The cluelessness, the beside-the-pointedness, of this little tirade are—well, they are totally unacceptable. As was the glazed reaction of Brooke Baldwin, the “Peabody Award finalist” who did not bother herself with a follow-up question such as—oh—“Commissioner Ramsey, would you give us your definition of ‘mental illness’?” Or, “Why do you think that some psychotic people ‘do this thing’ while others, many others, don’t?”
Baldwin, by the way, opened the show by confiding to her fans that she would soon vamoose to promote her new book about “women unlocking their collective power.” A grateful nation holds its breath.
Do I sound peevish? Very well, I sound peevish. Clarity and precision are essential in discussion of mental illness, and clarity/precision were exactly what neither Ramsey nor Baldwin provided their viewers in this soiree. Their careless self-absorption is typical for much of what passes for media and political wisdom in the wake of an atrocity such as Boulder. And Atlanta. And Springfield, Missouri. And Midland, and Odessa, and . . .
What am I getting at? I’m getting at this: both the pontificating Ramsey and the passive Baldwin seemed content to agree that killing people is a very bad thing to do, just a totally unacceptable thing, and shame on the wussies and sob-sisters who would garland the killer in forgiveness. Killing while mentally ill? Boo hoo. Full stop.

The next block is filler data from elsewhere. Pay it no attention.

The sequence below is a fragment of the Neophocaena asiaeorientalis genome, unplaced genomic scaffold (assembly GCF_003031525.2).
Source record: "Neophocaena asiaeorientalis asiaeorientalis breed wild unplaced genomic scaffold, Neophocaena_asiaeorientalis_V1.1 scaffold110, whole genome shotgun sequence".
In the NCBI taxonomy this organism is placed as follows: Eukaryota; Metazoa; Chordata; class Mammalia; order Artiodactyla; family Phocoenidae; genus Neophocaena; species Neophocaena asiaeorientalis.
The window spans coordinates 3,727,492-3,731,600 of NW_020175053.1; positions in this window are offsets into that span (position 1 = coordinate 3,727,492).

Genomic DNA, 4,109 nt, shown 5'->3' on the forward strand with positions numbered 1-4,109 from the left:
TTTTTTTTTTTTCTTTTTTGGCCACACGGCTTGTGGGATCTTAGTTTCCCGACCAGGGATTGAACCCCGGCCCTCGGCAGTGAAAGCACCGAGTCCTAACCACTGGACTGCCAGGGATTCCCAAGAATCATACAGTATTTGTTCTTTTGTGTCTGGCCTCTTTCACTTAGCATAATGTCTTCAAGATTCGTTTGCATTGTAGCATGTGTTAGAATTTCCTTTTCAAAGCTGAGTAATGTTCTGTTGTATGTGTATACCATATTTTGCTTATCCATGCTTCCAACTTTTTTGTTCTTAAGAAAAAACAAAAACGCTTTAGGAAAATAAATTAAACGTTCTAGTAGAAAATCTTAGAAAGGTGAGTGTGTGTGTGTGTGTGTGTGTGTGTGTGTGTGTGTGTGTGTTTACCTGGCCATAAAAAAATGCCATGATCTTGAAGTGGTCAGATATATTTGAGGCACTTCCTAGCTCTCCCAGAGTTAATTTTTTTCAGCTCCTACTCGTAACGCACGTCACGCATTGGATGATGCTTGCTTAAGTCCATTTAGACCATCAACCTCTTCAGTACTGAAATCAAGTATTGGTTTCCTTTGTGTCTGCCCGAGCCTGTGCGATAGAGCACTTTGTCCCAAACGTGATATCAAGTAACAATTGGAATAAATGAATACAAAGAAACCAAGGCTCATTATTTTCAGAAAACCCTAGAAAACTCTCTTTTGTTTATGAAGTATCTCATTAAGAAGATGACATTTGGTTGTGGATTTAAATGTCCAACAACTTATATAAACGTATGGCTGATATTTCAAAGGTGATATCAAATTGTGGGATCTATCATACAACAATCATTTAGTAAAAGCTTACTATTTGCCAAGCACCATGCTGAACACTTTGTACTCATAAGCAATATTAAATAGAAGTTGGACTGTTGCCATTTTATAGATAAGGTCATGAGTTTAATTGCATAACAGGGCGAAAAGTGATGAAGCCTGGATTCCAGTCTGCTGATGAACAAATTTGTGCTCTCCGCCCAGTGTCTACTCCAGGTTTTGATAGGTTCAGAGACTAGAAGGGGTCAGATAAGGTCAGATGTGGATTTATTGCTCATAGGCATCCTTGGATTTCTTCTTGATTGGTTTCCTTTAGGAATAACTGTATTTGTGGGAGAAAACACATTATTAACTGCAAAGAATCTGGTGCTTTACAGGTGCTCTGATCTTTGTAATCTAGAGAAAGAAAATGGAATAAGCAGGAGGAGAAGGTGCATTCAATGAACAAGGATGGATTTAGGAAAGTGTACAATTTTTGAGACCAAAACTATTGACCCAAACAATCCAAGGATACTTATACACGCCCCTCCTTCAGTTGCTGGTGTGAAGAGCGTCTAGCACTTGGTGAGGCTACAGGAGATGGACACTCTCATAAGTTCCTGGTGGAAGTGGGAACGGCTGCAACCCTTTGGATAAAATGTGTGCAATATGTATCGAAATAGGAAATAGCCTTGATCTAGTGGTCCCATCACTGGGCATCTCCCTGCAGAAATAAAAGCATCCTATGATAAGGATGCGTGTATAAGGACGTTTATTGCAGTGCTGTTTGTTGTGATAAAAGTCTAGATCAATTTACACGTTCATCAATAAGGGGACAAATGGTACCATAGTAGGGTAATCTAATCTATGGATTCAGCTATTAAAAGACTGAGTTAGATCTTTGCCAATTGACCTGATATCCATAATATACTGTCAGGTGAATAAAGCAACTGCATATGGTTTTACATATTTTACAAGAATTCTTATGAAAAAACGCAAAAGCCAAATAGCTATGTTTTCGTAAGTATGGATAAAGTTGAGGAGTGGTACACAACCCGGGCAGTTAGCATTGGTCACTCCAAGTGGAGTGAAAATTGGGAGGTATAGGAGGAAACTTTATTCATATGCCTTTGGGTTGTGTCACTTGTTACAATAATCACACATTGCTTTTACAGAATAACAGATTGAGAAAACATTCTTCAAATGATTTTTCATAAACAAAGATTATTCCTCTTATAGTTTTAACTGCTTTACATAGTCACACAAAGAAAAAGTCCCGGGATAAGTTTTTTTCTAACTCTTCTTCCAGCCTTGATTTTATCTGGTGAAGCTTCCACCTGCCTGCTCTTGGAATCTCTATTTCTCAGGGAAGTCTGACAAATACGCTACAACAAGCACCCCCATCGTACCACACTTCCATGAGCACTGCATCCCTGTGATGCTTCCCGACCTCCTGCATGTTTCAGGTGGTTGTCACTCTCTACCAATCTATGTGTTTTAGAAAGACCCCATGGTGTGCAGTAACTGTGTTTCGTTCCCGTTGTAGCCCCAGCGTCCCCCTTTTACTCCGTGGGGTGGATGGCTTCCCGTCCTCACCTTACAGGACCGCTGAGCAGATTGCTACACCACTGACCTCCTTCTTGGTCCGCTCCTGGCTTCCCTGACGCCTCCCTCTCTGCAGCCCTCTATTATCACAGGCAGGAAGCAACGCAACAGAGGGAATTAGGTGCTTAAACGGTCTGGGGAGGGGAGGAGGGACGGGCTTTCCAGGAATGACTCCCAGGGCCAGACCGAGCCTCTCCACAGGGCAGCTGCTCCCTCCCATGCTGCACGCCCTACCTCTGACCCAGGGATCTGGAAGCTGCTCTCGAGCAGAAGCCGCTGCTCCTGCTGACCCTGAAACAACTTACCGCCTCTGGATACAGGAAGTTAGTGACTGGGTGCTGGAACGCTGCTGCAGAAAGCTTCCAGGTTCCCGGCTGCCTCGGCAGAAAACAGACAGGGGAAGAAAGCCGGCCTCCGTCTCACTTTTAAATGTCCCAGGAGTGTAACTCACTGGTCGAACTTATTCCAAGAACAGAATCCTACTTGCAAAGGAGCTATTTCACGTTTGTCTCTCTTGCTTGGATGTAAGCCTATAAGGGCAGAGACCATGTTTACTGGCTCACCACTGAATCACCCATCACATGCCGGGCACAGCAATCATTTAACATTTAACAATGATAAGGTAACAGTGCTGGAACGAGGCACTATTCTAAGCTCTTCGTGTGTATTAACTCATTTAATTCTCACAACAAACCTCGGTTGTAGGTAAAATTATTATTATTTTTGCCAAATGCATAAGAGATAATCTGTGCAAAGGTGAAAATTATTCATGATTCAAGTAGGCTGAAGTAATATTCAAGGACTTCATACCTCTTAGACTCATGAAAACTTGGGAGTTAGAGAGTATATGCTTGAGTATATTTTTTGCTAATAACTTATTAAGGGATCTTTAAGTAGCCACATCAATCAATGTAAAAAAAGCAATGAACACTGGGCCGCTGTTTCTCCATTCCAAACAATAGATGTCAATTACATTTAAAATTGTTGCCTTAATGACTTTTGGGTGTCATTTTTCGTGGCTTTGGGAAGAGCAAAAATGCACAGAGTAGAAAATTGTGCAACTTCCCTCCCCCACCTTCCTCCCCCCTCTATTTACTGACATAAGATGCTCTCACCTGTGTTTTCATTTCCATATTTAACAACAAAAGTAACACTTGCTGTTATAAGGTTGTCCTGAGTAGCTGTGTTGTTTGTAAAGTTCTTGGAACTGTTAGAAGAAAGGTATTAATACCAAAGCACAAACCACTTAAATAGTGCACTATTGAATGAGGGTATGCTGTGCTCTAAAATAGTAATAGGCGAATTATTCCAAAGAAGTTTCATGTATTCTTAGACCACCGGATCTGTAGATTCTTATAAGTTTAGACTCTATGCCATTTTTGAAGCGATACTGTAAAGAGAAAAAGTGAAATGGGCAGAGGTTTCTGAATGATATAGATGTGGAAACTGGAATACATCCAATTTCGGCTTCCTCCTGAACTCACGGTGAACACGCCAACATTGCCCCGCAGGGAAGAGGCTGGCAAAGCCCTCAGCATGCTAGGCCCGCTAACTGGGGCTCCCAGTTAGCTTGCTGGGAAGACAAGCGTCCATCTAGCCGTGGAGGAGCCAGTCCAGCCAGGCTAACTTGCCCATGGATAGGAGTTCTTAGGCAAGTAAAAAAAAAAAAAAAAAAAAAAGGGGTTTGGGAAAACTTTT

Here are some generally accepted facts, simple to understand: facts that would reduce fatuous and inept declarations by public figures and combat the toxic, ingrained superstition that “mentally ill” equates to “monster in need of chains”:
Fact One: The seriously mentally ill (schizophrenia sufferers and others with chronic brain diseases) are statistically no more prone to violence than the general population.
Fact Two: “Forgiveness” or its absence is irrelevant in the cases of psychotic killers. Their affliction has robbed them of impulse control and any grasp of moral responsibility. They’re not “bad.” They’re mad.
Fact Three: There is a remedy, or a partial remedy: Professional treatment. Professional treatment (diagnosis, a medication regime, and ongoing therapy, commenced as soon as possible after psychotic symptoms appear) can stabilize the chronically disordered mind and greatly reduce the impulse to harm oneself or others.
Fact Four: Contrary to a destructive myth just now making the rounds, the evidence that Al Aliwi Alissa Ahmad was able to plot his rampage is not proof that he was sane, and therefore not entitled to supervised hospital care instead of criminal incarceration. Insanity is not a form of stupidity. People in psychosis are often ingenious in tossing their medications, covering up their symptoms, and plotting their lethal agendas. Thus, proof of insanity remains an uphill battle in the courts. In Colorado law as in other states, “Every defendant is presumed sane. The defendant carries the burden of introducing evidence of insanity. Once such evidence is introduced, the burden is on the prosecution to prove sanity beyond a reasonable doubt.”